Kirchen still hopes to be able to return to pro cycling
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Tuesday, May 31, 2011

Kirchen still hopes to be able to return to pro cycling

by Conal Andrews at 9:24 AM EST   comments
Categories: Pro Cycling
 
A year after his cardiac arrest, Luxembourg rider reflects on health issues

Kim KirchenAlthough it’s been almost twelve months since he last competed, Kim Kirchen has said that he is still holding out some hope that a diagnosis and cure can be found for the heart issues that forced him to hang up his wheels.

Kirchen spoke recently on the subject at the presentation of the Skoda Tour de Luxembourg. “We're still trying to see what happened,” he said, according to Cyclism’Actu. “We have found things but doctors still have no certainty as to what happened. And for me it's the most important to move forward and eventually put this to an end.”

However he admits he finds it hard to let go. “I still can not do it now. For, if in two months, we have assured me find the cause of all this, then I would try again to be a professional cyclist. Soon it will be a year [since he last raced]. The more time passes, the harder it is to envisage a return. But I still think it's not totally impossible, either.”

Prior to Kirchen’s collapse, he was experiencing peculiar health issues. He had an infected saddle sore prior to the E3 Prijs. He was put on a heavy dose of antibiotics but ended up in the hospital due to a bad reaction to the medication. Doctors were unable to pinpoint the cause.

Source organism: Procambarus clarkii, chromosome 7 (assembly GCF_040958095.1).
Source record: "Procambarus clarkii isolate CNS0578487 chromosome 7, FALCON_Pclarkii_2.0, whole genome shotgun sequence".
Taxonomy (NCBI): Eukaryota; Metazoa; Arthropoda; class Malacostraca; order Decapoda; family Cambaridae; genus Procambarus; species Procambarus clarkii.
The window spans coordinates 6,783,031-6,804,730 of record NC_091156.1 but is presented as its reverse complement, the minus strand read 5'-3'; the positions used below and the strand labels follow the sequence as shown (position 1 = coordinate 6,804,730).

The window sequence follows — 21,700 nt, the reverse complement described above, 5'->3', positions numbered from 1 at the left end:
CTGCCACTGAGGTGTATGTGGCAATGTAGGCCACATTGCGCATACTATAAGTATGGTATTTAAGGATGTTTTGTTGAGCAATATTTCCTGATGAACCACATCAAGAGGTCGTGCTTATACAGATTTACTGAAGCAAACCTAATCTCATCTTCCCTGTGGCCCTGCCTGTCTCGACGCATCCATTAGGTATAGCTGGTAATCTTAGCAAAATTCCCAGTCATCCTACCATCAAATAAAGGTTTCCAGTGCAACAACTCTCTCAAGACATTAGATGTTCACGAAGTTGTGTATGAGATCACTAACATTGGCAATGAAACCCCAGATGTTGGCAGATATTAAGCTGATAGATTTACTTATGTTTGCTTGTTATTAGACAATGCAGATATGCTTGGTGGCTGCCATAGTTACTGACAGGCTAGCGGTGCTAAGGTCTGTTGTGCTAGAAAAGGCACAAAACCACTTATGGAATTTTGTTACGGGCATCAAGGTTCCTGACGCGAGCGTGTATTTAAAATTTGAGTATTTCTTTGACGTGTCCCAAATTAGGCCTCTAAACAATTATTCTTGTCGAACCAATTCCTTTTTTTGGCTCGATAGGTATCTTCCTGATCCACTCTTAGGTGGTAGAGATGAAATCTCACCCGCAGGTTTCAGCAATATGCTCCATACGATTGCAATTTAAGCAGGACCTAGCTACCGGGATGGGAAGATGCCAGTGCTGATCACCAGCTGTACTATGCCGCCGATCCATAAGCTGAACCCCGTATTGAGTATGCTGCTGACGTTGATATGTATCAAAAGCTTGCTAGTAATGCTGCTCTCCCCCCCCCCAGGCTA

Then, two days before the Brabantse Pijl, he was found unconscious while out training and taken to the hospital by ambulance. Again, doctors couldn’t work out the reason for what had happened, and he continued racing.

A third incident happened during Flèche Wallonne when on the first ascent of the Mur de Huy, his vision went black and he became unaware of where he was.

Things became far more serious two months after that. On June 18th of last year, he collapsed in the hotel room he was sharing with Joaquim Rodriguez and had to be given CPR. He was rushed to the University Hospital of Zurich and was placed in a medically induced coma for three days. Soon afterwards, Kirchen was transferred to a hospital in Luxembourg, and was finally released during the week of July 5th.

Last September the newspaper Het Nieuwsblad reported that he had had a defibrillator fitted, and was training once again. His then-team Katusha said that he would not be allowed to compete with them again. “To let somebody race again who was almost dead [in June] is irresponsible," he told the paper. "It is a time bomb which can go off anytime. Kirchen can have a function within the team, but racing: No."

While doctors continue to try to pinpoint the cause of his problems, he has been working as a consultant for RTL, Radio Tele Luxembourg. He began with Milan Sanremo and has continued since. He’s happy to continue in the world of cycling but wants, above all, to resume racing if it’s in any way possible.

What’s certain is that he won’t get a green light easily. Unless the cause of his malaise is pinpointed and guarantees can be given that it won’t reoccur again, he won’t be permitted to compete. Either way, as long as he gets a firm answer, Kirchen can move on from the current uncertainty.

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